Health & Medicine
The Museum's collections of medical science artifacts represent nearly all aspects of health and medical practice. Highlights include early X-ray apparatuses, such as one of Wilhelm Roentgen's tubes, penicillin mold from Alexander Fleming’s experiments, and Jonas Salk's original polio vaccine. More recent acquisitions include the first artificial heart implanted in a human, the earliest genetically engineered drugs, and materials related to David, the "Bubble Boy." Other artifacts range from artificial limbs and implant devices to bloodletting and dental instruments, beauty products, and veterinary equipment. The contents of a medieval apothecary shop and an 1890s drugstore form part of the collections, along with patent and alternative medicines. The collections also document the many differing perspectives on health and medical issues, from patients, family members, doctors, nurses, medical students, and out-of-the-mainstream health practitioners.
"Health & Medicine - Overview" showing 1 items.
Abbott HTLV III EIA (Enzyme Immunoassay for the Detection of Antibody to Human T-Lymphotropic Virus Type III in Human Serum or Plasma)
- On March 2, 1985, Abbott Laboratories of Chicago, Illinois received the first government license to produce a blood test designed to screen blood for exposure to the AIDS virus. The test, named ELISA or EIA (Enzyme-linked Immunosorbent Assay), did not diagnose AIDS, but instead detected antibodies produced by the body's immune system to fight HTLV-III (Human T-Lymphotropic Virus Type-3) which had been identified as the probable cause of AIDS.
- About 2% of the over 8,000 cases of AIDS reported between 1981 and 1985 were linked to contaminated blood transfusions. With over 3 million individuals receiving transfusions each year, guaranteeing safe blood supplies became paramount for public health officials. In response, the government selected five drug companies to compete to produce a blood screening test and promised to expedite the licensing process. After Abbott Laboratories' success in March, 1985, the ELISA test was immediately put to use in blood collection centers around the country, and by the end of July the nation's blood supply was declared free of AIDS.
- While officials grappled with questions of when and how to inform and counsel donors whose blood tested positive for the AIDS virus antibodies, more difficult concerns about the test arose. The test was often falsely positive, of little consequence when screening the blood supply but of serious consequence to the individual tested. Furthermore, the presence of antibodies alone did not mean a person would develop AIDS, or that they were even currently infected with the virus. Although officials stressed that test information would be kept strictly confidential, many people feared the misuse of information might lead to discrimination or social ostracism. The test proved especially controversial in the gay community that was most affected by AIDS.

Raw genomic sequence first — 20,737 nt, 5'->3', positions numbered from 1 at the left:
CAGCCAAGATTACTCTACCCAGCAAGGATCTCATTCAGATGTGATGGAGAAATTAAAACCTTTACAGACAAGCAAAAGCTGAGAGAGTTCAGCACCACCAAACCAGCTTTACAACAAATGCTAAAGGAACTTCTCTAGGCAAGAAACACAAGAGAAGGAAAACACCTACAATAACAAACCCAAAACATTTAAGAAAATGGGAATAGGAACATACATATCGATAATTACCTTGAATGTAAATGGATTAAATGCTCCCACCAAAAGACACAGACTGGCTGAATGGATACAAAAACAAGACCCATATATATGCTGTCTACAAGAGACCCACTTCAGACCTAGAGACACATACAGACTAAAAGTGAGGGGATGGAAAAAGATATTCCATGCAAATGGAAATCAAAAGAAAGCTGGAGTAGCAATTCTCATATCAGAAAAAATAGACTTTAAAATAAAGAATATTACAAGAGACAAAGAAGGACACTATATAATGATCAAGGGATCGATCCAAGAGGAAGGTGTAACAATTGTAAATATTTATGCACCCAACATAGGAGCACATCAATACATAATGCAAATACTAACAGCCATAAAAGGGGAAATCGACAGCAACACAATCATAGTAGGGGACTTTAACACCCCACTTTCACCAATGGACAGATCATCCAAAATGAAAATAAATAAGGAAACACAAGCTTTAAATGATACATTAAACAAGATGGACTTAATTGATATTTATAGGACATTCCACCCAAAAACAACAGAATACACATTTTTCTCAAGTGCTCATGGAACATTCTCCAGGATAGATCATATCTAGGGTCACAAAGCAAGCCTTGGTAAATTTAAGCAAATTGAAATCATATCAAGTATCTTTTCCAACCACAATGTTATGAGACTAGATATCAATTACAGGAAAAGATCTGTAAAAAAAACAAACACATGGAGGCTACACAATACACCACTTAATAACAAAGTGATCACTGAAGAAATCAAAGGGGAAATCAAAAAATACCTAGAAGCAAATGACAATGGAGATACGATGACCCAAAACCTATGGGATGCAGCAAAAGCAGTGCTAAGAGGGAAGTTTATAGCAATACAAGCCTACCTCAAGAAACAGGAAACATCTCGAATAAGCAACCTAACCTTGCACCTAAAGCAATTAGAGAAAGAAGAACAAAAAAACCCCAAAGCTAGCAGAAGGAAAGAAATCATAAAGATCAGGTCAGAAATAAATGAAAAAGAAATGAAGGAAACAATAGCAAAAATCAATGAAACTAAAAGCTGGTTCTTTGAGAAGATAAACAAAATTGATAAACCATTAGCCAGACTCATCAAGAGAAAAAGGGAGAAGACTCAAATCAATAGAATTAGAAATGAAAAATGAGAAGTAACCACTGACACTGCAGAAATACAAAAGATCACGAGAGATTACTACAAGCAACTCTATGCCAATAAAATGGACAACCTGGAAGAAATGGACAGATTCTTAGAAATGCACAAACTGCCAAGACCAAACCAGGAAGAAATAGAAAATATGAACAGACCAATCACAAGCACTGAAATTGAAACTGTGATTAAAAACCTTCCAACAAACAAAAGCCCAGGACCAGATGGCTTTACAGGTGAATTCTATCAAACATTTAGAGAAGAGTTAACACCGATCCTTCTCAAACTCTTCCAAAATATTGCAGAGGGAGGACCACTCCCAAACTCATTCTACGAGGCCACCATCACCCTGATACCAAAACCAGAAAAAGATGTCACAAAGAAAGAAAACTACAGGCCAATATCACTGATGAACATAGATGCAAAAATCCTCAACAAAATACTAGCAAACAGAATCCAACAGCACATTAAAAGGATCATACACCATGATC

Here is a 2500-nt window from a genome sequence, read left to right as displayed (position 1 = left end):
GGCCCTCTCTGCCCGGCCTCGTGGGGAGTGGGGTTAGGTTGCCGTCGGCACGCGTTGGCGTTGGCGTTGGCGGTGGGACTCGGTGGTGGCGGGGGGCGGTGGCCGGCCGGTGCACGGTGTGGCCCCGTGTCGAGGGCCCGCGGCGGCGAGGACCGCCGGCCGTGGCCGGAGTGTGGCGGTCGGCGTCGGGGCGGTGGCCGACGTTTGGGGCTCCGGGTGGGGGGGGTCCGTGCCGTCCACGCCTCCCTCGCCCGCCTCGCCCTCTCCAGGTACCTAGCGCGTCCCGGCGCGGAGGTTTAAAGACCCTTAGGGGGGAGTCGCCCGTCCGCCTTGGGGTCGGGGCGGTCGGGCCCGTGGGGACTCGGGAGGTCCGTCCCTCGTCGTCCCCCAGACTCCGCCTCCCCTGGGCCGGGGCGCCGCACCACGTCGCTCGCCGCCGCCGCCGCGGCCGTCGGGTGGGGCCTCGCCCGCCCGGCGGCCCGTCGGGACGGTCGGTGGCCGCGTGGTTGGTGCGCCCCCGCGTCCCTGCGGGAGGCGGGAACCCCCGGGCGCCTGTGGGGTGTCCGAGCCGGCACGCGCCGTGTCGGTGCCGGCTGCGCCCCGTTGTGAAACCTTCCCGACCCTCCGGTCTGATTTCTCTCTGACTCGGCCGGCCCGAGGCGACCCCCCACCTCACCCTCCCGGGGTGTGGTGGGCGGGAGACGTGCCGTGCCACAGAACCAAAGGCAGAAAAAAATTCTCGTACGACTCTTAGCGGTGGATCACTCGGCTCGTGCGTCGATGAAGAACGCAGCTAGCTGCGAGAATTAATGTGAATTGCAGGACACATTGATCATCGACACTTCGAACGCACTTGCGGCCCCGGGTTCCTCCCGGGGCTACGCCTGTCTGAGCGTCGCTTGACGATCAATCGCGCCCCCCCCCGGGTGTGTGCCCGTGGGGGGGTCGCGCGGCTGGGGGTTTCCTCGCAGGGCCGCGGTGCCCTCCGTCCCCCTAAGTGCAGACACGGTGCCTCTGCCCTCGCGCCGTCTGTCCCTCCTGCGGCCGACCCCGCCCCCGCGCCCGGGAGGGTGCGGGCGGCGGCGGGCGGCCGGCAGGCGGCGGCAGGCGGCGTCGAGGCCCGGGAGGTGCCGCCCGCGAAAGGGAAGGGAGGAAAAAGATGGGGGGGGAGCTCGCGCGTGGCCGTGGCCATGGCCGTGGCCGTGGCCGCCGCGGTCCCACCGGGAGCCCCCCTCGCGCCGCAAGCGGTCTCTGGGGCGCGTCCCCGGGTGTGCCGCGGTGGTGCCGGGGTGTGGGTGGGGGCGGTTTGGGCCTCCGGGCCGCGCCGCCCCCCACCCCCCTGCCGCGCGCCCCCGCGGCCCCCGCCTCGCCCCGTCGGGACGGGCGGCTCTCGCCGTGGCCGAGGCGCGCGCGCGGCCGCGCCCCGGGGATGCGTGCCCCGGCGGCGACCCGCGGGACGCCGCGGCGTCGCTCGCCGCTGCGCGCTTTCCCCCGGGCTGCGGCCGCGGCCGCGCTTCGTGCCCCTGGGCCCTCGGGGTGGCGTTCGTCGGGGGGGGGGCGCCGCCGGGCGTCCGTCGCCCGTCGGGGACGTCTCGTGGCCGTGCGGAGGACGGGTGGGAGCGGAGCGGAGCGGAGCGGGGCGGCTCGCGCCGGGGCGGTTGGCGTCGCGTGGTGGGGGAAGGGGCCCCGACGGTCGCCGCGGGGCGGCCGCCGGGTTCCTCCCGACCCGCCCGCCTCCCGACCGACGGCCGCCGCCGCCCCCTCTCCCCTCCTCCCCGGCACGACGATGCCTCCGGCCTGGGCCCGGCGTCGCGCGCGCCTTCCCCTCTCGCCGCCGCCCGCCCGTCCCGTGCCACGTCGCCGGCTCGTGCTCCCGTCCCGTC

- For these reasons the government required the kit bear the label: "It is inappropriate to use this test as a screen for AIDS or as a screen for members of groups at increased risk for AIDS in the general population. The presence of HTLV III antibody is NOT a diagnosis of AIDS." However, in popular understanding and practice, the ELISA test became the "AIDS test."
- The test worked as follows: The kit contains a vial of resin beads coated with antigens (viral proteins) of HTLV-III, the AIDS virus. A blood sample is added. If antibodies to the virus are present in the blood sample they will "stick" to the antigen-coated beads. A chemical is added which then sticks to the antibodies if present, or is washed away if they are not. A second chemical is added which turns a yellow-orange color if the first chemical is present, indicating a positive test and the presence of AIDS virus antibodies in the blood sample.
- In 1985 the first commercial HIV test became available. Using a technique developed in the 1960s and 1970s, the test identified HIV antibodies. It also sparked intense debates about privacy and the potential misuse of test results.
- Currently not on view
- Date made
- Abbott Laboratories
- ID Number
- catalog number
- accession number
- Data Source
- National Museum of American History, Kenneth E. Behring Center